Perhaps best known as the hook-handed horror film villain "The Candyman" (1992), this imposing, booming-voiced actor has capitalized on his physical assests--he's 6'5"--to appear in a wealth of science fiction, fantasy and horror movies and television series, yet has also proven quite effective as a dramatic actor in more serious fare. Classically trained in the theater, Todd got his first major entree into Hollywood when writer-director Oliver Stone saw his performance in "Johnny Got His Gun" at New York's Westbank Theater and cast the actor as Sgt. Warren in Stone's breakthrough film "Platoon" (1986). Todd subsequently appeared regularly in guest spots on various television series in the late 1980s and early 1990s, and developed a cult fan following beginning in 1990 when he took on the recurring role of Klingon Commander Kurn, the long-lost brother of the Enterprise's Lt. Worf (Michael Dorn), on several episodes of "Star Trek: The Next Generation." Todd would appear again as Kurn on "Star Trek: Deep Space Nine," a series in which he also previously played a human: the adult version of young series regular Jake Sisko (Cirroc Lofton) in the highly-regarded 1995 episode "The Visitor." The actor would later earn the rare distinction of appearing on three different "Star Trek" series as three different characters when he appeared as an alien game hunter on "Star Trek: Voyager" in 1998.
Todd's major foray into horror began in 1992 when he was cast as the murderous Candyman, a role he reprised in two sequels, and he soon became a familiar presence in genre films such as "Wishmaster" and the remake of "Night of the Living Dead" along with TV series including "The X-Files," "Hercules," "Xena: Warrior Princess," "Babylon 5," "Angel," "Andromeda" and "Smallville." But he also landed several straightforward, non-genre parts, including the title role as Black Fox in a series of 1995 CBS TV Westerns in which he co-starred with Christopher Reeve, and "The Truman Show." Todd bolstered his Hollywood career with acclaimed turns on the stage, including originating the lead role in Athol Fugard's 1998 play "The Captain's Tiger," for which Todd was nominated for a Helen Hayes award, and in August Wilson's 1999 play "King Hedley II." Todd added a second horror film fixture to his resume when he was cast as the bizarre mortician Bill Bludworth in "Final Destination" (2000), a role he reprised in the 2003 sequel, and he found yet another popular recurring role on television when he was cast as Lester Lipschultz, the illegitimate son of venerable teacher Harvey Lipschultz (Fyvush Finkel), on David E. Kelley's Fox TV drama "Boston Public."
Cast (Feature Film)
Producer (Feature Film)
Cast (TV Mini-Series)
Film debut in the fantasy thriller "Sleepwalk"
Appeared as Sgt. Warren in director Oliver Stone's Vietnam war drama "Platoon"; cast after Stone saw his performance on stage in "Johnny Got His Gun"
Began appearing regularly in guests spots on network series such as "Simon & Simon," "Kate & Allie," "Night Court," "MacGuyver," "Murder She Wrote" and "Law & Order"
Joined the cast of Clint Eastwood's jazz biopic "Bird"
Appeared in the urban police-gang drama "Colors" opposite Sean Penn for director Dennis Hopper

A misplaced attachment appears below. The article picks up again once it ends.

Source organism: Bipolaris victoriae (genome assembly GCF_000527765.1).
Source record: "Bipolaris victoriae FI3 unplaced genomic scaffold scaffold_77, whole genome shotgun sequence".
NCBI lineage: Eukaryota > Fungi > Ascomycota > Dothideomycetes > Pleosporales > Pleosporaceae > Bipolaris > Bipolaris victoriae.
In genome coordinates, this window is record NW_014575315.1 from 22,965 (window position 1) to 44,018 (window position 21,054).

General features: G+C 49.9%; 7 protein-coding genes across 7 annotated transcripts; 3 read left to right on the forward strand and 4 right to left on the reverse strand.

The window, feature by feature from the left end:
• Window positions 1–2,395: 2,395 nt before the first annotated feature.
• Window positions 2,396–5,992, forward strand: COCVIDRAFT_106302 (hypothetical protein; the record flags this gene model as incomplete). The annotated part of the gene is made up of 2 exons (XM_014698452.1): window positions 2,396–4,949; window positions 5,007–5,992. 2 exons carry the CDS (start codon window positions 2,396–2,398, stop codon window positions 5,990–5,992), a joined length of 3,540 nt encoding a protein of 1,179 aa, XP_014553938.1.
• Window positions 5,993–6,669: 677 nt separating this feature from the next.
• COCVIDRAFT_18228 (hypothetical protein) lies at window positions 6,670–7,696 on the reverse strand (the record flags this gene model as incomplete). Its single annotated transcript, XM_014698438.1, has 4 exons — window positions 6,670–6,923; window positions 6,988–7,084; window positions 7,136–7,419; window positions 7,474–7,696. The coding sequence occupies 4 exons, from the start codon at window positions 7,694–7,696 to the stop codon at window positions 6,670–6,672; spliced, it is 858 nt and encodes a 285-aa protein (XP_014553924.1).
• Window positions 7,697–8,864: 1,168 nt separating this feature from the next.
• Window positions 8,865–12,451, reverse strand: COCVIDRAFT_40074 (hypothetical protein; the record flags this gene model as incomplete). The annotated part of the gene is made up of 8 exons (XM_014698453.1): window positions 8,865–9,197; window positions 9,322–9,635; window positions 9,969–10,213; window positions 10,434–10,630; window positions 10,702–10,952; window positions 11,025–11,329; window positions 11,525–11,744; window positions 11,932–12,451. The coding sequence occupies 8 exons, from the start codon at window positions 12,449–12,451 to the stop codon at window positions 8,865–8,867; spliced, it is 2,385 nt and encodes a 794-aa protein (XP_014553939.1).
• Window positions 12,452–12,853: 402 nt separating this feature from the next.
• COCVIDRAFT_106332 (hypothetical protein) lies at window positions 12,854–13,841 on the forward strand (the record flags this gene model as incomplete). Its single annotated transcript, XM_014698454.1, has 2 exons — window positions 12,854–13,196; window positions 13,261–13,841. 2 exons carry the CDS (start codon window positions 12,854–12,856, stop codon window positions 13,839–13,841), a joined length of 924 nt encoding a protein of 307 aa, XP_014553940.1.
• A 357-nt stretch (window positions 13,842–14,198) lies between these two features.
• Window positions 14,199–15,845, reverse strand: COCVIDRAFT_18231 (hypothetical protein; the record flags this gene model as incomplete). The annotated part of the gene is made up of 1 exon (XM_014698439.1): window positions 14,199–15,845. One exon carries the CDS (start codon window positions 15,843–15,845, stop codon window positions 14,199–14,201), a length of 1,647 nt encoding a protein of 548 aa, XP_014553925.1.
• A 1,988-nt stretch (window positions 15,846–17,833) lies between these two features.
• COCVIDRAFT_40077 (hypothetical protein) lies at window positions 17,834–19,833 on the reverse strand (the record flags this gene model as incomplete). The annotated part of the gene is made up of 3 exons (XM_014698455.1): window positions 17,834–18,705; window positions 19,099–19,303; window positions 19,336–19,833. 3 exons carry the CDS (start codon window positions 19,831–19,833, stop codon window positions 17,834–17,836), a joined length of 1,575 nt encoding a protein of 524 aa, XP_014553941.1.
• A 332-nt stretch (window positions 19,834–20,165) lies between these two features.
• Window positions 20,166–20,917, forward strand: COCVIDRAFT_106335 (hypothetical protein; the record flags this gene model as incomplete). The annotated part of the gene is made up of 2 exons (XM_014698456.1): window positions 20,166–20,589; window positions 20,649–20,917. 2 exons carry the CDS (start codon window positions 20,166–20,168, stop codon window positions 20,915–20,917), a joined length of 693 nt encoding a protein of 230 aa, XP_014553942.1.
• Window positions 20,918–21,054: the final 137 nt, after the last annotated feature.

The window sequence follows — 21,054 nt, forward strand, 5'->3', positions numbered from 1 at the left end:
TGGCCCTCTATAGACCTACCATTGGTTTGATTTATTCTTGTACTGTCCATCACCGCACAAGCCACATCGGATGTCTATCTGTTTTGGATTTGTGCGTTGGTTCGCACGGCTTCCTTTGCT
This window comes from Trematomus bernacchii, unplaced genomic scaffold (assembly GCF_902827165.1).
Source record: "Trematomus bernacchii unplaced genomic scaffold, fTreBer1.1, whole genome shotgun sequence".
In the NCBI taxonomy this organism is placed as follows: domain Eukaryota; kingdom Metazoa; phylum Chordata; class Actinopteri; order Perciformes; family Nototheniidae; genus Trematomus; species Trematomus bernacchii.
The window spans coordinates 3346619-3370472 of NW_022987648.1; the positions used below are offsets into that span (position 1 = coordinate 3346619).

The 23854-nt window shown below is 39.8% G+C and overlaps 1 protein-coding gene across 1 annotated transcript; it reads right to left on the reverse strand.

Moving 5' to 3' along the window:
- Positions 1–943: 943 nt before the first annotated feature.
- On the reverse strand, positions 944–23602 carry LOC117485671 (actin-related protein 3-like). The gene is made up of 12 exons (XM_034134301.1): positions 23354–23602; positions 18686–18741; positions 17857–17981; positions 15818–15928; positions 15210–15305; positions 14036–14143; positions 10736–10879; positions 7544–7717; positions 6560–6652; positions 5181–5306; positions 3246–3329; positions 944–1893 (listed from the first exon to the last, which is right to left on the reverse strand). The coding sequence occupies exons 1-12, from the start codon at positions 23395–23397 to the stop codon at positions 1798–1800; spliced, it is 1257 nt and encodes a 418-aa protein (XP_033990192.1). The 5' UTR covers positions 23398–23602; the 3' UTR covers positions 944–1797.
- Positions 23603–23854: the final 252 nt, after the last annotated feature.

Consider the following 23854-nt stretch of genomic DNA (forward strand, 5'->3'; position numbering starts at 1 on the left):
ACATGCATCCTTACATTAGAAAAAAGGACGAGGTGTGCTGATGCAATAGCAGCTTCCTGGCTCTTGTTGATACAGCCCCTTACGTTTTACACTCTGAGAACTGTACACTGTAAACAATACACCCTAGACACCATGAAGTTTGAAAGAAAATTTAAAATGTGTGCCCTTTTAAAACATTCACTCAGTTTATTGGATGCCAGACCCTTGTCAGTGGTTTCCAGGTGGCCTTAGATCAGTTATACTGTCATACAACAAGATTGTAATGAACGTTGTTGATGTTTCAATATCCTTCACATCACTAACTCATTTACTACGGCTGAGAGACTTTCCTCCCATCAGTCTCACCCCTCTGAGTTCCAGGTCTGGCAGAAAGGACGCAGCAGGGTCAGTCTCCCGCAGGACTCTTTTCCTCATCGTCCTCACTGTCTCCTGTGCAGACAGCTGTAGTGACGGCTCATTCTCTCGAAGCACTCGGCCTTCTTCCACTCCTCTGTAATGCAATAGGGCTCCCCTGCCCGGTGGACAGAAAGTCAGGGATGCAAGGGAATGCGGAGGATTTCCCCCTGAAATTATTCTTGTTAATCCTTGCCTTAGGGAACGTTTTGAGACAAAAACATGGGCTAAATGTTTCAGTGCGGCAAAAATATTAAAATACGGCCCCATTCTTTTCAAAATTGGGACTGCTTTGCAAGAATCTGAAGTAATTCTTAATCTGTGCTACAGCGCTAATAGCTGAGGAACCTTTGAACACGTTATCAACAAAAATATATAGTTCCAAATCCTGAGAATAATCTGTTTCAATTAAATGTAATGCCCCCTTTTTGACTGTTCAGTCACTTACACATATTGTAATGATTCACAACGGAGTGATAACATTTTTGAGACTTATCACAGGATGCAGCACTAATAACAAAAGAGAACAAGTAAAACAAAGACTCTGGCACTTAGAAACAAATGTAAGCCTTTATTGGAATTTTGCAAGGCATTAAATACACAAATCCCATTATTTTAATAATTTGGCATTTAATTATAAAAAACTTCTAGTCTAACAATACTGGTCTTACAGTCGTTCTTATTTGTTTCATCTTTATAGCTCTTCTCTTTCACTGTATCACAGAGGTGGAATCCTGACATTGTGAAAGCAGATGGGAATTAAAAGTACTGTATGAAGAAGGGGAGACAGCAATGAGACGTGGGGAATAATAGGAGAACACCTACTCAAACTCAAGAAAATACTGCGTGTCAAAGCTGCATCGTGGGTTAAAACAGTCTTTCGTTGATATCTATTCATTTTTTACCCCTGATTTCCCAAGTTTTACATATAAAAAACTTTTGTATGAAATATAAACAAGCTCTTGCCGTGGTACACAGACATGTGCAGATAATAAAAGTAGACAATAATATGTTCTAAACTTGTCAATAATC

Played the dean of security in John Avildson's inner-city school drama "Lean on Me"
Originated the recurring role of the Klingon Commander Kurn, Lt. Worf's long-lost brother, on "Star Trek: The Next Generation"; later played an adult Jake Sisko on "Star Trek: Deep Space Nine" in the well-regarded episode "The Visitor" (1990), and appeared as the alien Alpha Hirogen in an episode of "Star Trek: Voyager" (1998)
Played the lead in director Tom Savini's remake of George Romero's "Night of the Living Dead"
Originated the title role of hook-handed killer Daniel Robitaille in the horror film "Candyman"; reprised the role for the 1995 sequel "Candyman II: Farewell to the Flesh" and the straight-to-cable "Candyman: Day of the Dead" (1999)
Appeared on various science fiction and fantasy TV series, including "The X-Files," "Hercules," "Xena: Warrior Princess," "Babylon 5," "Angel," "Smallville" and "Andromeda"
Appeared in three episodes of "Homicide: Life On the Street" playing TV reporter Matt Rhodes
Co-starred with Christopher Reeve in the CBS TV Western "Black Fox" playing former slave Britt "Black Fox" Johnson, who tries to broker peace between homesteaders and Native Americans; followed by two TV sequels, "Black Fox: The Price of Peace" and "Black Fox: Good Men and Bad" (both 1995)
Starred in UPN's alien invasion-themed TV pilot-turned-telepic "Them"
Played Captain Darrow in director Michael Bay's "The Rock"
Played Johnny Valentine in the supernatural thriller "Wes Craven Presents Wishmaster"
Appeared in the CBS Hallmark Hall of Fame miniseries "True Women" about the women who helped settle Texas
Starred in the mockumentary "Univers'l" which satirized the 1992 Los Angeles riots
Appeared in the straight-to-video music industry murder mystery "Butter"
Appeared with Bokeem Woodbine, Cynda Williams and Snoop Dogg in the urban drama "Caught Up"
Originated the lead role on stage for Athol Fugard's "The Captain's Tiger"; nominated for a Helen Hayes Award
Small role in "The Truman Show" opposite Jim Carrey
Originated the title role in August Wilson's stage play "King Hedley II" in Pittsburgh, Pennsylvania
Co-starred in the indie comedy "The Dogwalker"
First appeared as the prescient mortician Bludworth in the horror film "Final Destination"; reprised the role for the 2003 sequel "Final Destination 2"
Appeared in the Cannes-screened "Le Secret"
Begins recurring role as Lester Lipschultz, the illegitmate son of teacher Harvey Lipschultz (Fyvush Finkle) on Fox's public school drama "Boston Public"; also guests on episodes of series such as "Crossing Jordan" and "CSI: Miami"
Appeared in the Sci-Fi channel's original film "Control Factor"